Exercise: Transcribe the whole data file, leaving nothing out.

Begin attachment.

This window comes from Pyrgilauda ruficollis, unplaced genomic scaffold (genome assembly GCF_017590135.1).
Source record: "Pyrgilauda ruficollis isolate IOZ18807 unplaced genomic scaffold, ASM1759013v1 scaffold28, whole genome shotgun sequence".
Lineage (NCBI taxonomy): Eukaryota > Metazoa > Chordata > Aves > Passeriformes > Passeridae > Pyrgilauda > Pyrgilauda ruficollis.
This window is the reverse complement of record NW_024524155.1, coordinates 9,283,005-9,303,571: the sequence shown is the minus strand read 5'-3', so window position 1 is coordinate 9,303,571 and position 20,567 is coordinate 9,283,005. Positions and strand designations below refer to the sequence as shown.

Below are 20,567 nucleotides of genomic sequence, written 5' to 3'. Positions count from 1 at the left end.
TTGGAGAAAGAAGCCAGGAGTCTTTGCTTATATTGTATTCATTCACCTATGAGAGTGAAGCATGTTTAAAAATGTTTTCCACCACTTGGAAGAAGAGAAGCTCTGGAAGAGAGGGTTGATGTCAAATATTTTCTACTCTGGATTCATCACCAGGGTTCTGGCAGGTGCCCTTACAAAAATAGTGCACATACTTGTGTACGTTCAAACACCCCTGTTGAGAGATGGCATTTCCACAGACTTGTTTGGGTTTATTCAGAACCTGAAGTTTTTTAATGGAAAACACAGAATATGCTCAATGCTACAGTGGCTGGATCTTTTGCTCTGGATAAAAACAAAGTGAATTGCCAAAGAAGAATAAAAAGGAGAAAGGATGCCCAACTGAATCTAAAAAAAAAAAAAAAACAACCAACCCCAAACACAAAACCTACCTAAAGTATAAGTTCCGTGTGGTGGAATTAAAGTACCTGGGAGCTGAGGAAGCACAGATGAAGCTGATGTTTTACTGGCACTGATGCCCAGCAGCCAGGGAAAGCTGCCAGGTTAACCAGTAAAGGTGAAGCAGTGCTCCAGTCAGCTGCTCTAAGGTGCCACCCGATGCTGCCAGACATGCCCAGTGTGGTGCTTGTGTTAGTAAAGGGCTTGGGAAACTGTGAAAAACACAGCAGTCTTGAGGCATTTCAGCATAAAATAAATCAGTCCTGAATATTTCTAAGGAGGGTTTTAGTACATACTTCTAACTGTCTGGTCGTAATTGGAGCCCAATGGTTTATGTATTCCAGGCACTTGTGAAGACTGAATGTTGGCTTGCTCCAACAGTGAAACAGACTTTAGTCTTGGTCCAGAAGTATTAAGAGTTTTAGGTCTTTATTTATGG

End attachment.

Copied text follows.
This window comes from Pyrgilauda ruficollis, unplaced genomic scaffold (genome assembly GCF_017590135.1).
Source record: "Pyrgilauda ruficollis isolate IOZ18807 unplaced genomic scaffold, ASM1759013v1 scaffold28, whole genome shotgun sequence".
Lineage (NCBI taxonomy): Eukaryota > Metazoa > Chordata > Aves > Passeriformes > Passeridae > Pyrgilauda > Pyrgilauda ruficollis.
This window is the reverse complement of record NW_024524155.1, coordinates 9,283,005-9,303,571: the sequence shown is the minus strand read 5'-3', so window position 1 is coordinate 9,303,571 and position 20,567 is coordinate 9,283,005. Positions and strand designations below refer to the sequence as shown.

Below are 20,567 nucleotides of genomic sequence, written 5' to 3'. Positions count from 1 at the left end.
TTGGAGAAAGAAGCCAGGAGTCTTTGCTTATATTGTATTCATTCACCTATGAGAGTGAAGCATGTTTAAAAATGTTTTCCACCACTTGGAAGAAGAGAAGCTCTGGAAGAGAGGGTTGATGTCAAATATTTTCTACTCTGGATTCATCACCAGGGTTCTGGCAGGTGCCCTTACAAAAATAGTGCACATACTTGTGTACGTTCAAACACCCCTGTTGAGAGATGGCATTTCCACAGACTTGTTTGGGTTTATTCAGAACCTGAAGTTTTTTAATGGAAAACACAGAATATGCTCAATGCTACAGTGGCTGGATCTTTTGCTCTGGATAAAAACAAAGTGAATTGCCAAAGAAGAATAAAAAGGAGAAAGGATGCCCAACTGAATCTAAAAAAAAAAAAAAAACAACCAACCCCAAACACAAAACCTACCTAAAGTATAAGTTCCGTGTGGTGGAATTAAAGTACCTGGGAGCTGAGGAAGCACAGATGAAGCTGATGTTTTACTGGCACTGATGCCCAGCAGCCAGGGAAAGCTGCCAGGTTAACCAGTAAAGGTGAAGCAGTGCTCCAGTCAGCTGCTCTAAGGTGCCACCCGATGCTGCCAGACATGCCCAGTGTGGTGCTTGTGTTAGTAAAGGGCTTGGGAAACTGTGAAAAACACAGCAGTCTTGAGGCATTTCAGCATAAAATAAATCAGTCCTGAATATTTCTAAGGAGGGTTTTAGTACATACTTCTAACTGTCTGGTCGTAATTGGAGCCCAATGGTTTATGTATTCCAGGCACTTGTGAAGACTGAATGTTGGCTTGCTCCAACAGTGAAACAGACTTTAGTCTTGGTCCAGAAGTATTAAGAGTTTTAGGTCTTTATTTATGG